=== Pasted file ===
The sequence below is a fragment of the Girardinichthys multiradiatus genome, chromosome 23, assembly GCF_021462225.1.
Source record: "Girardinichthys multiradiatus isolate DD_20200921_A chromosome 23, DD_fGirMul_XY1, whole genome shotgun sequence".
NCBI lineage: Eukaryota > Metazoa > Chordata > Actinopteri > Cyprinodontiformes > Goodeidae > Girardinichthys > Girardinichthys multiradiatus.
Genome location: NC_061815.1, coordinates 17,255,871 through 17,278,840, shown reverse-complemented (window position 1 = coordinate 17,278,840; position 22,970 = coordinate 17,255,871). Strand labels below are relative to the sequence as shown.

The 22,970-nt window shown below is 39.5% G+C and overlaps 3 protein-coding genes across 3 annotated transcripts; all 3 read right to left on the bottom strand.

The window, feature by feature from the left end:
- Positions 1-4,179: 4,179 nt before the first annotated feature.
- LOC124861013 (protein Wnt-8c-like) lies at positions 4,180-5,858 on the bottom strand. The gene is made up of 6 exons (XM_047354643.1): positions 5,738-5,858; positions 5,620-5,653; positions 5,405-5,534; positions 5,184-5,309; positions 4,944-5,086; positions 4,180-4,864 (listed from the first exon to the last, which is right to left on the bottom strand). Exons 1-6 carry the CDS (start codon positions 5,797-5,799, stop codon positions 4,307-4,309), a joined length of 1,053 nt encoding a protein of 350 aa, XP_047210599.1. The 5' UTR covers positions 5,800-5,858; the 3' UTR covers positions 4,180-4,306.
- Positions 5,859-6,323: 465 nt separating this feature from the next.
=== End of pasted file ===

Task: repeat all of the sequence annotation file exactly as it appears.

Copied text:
The sequence below is a fragment of the Girardinichthys multiradiatus genome, chromosome 23, assembly GCF_021462225.1.
Source record: "Girardinichthys multiradiatus isolate DD_20200921_A chromosome 23, DD_fGirMul_XY1, whole genome shotgun sequence".
NCBI lineage: Eukaryota > Metazoa > Chordata > Actinopteri > Cyprinodontiformes > Goodeidae > Girardinichthys > Girardinichthys multiradiatus.
Genome location: NC_061815.1, coordinates 17,255,871 through 17,278,840, shown reverse-complemented (window position 1 = coordinate 17,278,840; position 22,970 = coordinate 17,255,871). Strand labels below are relative to the sequence as shown.

The 22,970-nt window shown below is 39.5% G+C and overlaps 3 protein-coding genes across 3 annotated transcripts; all 3 read right to left on the bottom strand.

The window, feature by feature from the left end:
- Positions 1-4,179: 4,179 nt before the first annotated feature.
- LOC124861013 (protein Wnt-8c-like) lies at positions 4,180-5,858 on the bottom strand. The gene is made up of 6 exons (XM_047354643.1): positions 5,738-5,858; positions 5,620-5,653; positions 5,405-5,534; positions 5,184-5,309; positions 4,944-5,086; positions 4,180-4,864 (listed from the first exon to the last, which is right to left on the bottom strand). Exons 1-6 carry the CDS (start codon positions 5,797-5,799, stop codon positions 4,307-4,309), a joined length of 1,053 nt encoding a protein of 350 aa, XP_047210599.1. The 5' UTR covers positions 5,800-5,858; the 3' UTR covers positions 4,180-4,306.
- Positions 5,859-6,323: 465 nt separating this feature from the next.